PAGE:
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My Experience at the International Volunteers Forum in Sochi, Russia

Written by CorpsAfrica/Malawi Program Coordinator Sarah Kazira

From December 2-5, Russia hosted the 5th Annual International Volunteer Forum in Sochi, Russia. I was fortunate enough to be one of five delegates from Malawi who joined 6,500 participants from all around the world. The aim of the forum was to celebrate the national and international volunteer work taking place in Russia and across the world and to foster international cooperation in the field of volunteering and development. We were hosted at the wonderful Sochi Park Hotel, while the sessions happened at Sochi Main Media Centre, just a minute’s drive from the hotel.

The highlight of the Forum was the closing ceremony on 05 December, which doubled as a celebration of International Volunteer Day, and the ceremony was officiated by the President of Russia, Vladimir Putin, alongside his Prime Ministers. This was followed by a concert with wonderful traditional performances as well as an award ceremony rewarding the best volunteer initiatives across Russia. It was fascinating to see volunteerism get this much national and international attention.

Key Highlights from the Forum
The forum had numerous interactive sessions happening around the Media Centre and I got a chance to listen to experts from all fields of life, like governance, education and technology, share their stories. From the many things that were shared, three things really resonated with me and my experience with CorpsAfrica (both as a Volunteer and staff member):

a) How Volunteers can be utilized to achieve the Sustainable Development Goals (SDGs) and national projects. It was interesting to hear how Volunteer projects were working towards achieving the SDGs, as this is a mission that CorpsAfrica can identify with. CorpsAfrica Volunteers have over the years implemented numerous projects that directly contribute to the SDGs with SDG 4 (Quality Education) being the most – 31% of projects implemented by CorpsAfrica Volunteers in 2019 were directly contributing towards quality education. It was rewarding to see this role that Volunteers have silently been playing being recognized at an international scale. An interesting example of how Volunteers contribute to national projects came from Russia, which had over 20,000 people who volunteered during the 2014 Olympics held in the country.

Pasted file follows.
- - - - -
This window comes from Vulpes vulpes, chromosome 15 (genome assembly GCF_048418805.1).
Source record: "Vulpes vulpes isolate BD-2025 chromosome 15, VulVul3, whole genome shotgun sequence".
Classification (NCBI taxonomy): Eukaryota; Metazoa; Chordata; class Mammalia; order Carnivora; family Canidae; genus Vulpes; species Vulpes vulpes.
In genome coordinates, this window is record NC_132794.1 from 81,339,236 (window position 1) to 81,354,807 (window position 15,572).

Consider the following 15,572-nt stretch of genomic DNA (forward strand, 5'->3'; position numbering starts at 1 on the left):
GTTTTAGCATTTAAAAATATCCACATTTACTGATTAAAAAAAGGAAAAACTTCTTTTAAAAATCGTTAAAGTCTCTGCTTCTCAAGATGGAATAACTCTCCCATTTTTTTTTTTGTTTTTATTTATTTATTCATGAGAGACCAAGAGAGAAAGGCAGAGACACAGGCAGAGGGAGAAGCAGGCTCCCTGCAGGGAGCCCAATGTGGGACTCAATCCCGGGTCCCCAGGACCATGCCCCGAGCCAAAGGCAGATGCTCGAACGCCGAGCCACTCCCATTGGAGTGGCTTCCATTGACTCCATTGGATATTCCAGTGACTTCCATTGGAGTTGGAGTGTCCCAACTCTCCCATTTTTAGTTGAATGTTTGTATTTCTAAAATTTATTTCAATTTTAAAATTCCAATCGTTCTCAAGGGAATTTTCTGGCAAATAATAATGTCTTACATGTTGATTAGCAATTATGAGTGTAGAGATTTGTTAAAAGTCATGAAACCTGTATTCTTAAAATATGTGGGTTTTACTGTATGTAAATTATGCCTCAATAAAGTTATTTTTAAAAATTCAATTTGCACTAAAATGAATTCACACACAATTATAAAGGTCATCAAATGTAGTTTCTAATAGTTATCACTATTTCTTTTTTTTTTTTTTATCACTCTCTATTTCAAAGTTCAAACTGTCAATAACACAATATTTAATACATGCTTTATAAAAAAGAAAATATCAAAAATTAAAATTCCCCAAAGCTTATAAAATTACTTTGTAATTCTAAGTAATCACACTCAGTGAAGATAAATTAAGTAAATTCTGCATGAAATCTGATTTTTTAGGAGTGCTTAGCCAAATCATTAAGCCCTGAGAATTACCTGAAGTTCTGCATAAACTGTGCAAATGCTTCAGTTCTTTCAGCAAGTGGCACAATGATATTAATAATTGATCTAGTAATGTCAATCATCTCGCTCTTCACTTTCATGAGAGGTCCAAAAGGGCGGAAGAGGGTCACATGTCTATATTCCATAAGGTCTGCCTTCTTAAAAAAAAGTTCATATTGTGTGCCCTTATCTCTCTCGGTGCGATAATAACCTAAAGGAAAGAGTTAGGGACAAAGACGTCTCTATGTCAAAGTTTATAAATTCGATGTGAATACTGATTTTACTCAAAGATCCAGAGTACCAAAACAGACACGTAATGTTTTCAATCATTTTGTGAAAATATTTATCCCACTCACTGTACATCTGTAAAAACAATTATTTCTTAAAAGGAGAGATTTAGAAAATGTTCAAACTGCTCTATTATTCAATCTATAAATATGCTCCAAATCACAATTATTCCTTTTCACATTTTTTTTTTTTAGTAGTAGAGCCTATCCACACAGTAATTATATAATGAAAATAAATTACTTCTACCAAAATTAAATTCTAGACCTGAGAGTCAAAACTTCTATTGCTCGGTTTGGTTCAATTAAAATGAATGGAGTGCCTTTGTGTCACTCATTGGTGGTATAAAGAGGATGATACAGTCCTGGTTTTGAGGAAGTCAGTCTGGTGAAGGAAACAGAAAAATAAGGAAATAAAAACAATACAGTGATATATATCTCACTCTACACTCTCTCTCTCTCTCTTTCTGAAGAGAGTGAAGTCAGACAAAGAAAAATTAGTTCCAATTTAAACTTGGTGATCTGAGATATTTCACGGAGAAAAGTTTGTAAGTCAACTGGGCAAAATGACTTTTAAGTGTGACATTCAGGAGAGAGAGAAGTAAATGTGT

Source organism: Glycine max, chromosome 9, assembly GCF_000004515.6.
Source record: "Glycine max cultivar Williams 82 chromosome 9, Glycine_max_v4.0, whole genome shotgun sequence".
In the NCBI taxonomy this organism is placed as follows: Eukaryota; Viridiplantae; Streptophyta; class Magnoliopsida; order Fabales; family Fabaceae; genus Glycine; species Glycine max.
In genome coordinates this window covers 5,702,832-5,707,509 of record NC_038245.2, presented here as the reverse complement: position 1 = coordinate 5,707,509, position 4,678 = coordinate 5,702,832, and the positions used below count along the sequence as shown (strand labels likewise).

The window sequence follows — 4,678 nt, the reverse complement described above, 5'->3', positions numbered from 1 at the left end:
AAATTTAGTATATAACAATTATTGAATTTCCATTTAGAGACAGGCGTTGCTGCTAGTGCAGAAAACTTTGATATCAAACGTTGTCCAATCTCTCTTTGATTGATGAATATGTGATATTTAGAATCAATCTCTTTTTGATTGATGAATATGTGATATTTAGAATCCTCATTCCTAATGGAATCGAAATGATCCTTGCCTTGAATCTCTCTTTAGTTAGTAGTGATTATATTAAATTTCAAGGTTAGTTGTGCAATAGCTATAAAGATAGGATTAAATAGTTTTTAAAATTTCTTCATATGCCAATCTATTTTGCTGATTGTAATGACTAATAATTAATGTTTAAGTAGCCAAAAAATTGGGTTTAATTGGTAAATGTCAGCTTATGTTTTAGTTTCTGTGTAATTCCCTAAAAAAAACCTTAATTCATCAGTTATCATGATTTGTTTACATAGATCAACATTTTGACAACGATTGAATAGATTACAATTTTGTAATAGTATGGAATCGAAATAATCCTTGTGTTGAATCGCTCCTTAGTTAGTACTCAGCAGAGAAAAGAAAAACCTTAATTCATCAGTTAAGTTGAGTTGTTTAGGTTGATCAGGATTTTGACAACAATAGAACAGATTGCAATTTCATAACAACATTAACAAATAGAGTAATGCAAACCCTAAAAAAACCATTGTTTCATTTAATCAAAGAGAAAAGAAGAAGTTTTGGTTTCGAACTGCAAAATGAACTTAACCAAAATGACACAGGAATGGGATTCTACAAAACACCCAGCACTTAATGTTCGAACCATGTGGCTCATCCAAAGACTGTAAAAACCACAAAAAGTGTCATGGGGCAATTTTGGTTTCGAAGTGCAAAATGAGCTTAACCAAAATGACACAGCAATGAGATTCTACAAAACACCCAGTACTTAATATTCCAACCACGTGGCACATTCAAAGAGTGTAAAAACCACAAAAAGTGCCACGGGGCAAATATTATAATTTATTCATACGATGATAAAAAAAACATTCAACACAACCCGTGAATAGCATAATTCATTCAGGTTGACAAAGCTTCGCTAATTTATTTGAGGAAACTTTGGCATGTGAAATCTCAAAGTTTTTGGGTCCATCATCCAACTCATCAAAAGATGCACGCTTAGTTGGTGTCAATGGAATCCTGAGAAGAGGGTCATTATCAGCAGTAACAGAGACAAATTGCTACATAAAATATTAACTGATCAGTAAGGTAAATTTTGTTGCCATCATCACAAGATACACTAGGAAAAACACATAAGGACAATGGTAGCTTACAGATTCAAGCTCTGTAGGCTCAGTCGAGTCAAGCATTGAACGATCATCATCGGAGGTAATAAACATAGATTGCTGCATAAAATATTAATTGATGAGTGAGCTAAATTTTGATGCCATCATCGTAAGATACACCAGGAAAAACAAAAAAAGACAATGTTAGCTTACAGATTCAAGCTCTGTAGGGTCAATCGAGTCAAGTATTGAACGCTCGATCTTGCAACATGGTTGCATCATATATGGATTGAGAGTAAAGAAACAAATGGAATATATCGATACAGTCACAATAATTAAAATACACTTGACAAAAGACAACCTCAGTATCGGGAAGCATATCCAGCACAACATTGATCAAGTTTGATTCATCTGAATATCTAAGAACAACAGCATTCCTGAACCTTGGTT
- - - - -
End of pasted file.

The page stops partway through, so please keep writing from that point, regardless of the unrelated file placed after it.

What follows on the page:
b) Volunteering is not only important for gaining experience, but for building confidence as well. This was discussed on a session of how volunteerism can be used as a tool for youth empowerment. One of the experts stressed the point of how volunteering builds confidence in young people. This especially resonated with me, having experienced this during my service as a CorpsAfrica Volunteer, and now getting to witness how the program molds the Volunteers into confident youth.

c) You can volunteer with whatever skill you have; every skill is needed somewhere. I believe this is an encouragement that many youth need to hear as many doubt if the skills they have are relevant and needed somewhere. I was amazed to hear from people from diverse backgrounds who are volunteers in the most unlikely places. There was one individual who started out as a volunteer coach for local football (soccer) matches in their small neighborhood and is now an executive at FIFA. There were people who started out as volunteers from all sectors like education, technology and even ballet, and they all agreed on the same point: that they would not be where they are now if it was not for volunteering.

This 3-day event was a learning opportunity for me. It  was my first time travelling to Russia and meeting different people. Experiencing the Russian culture through this forum was the perfect way to end the year.


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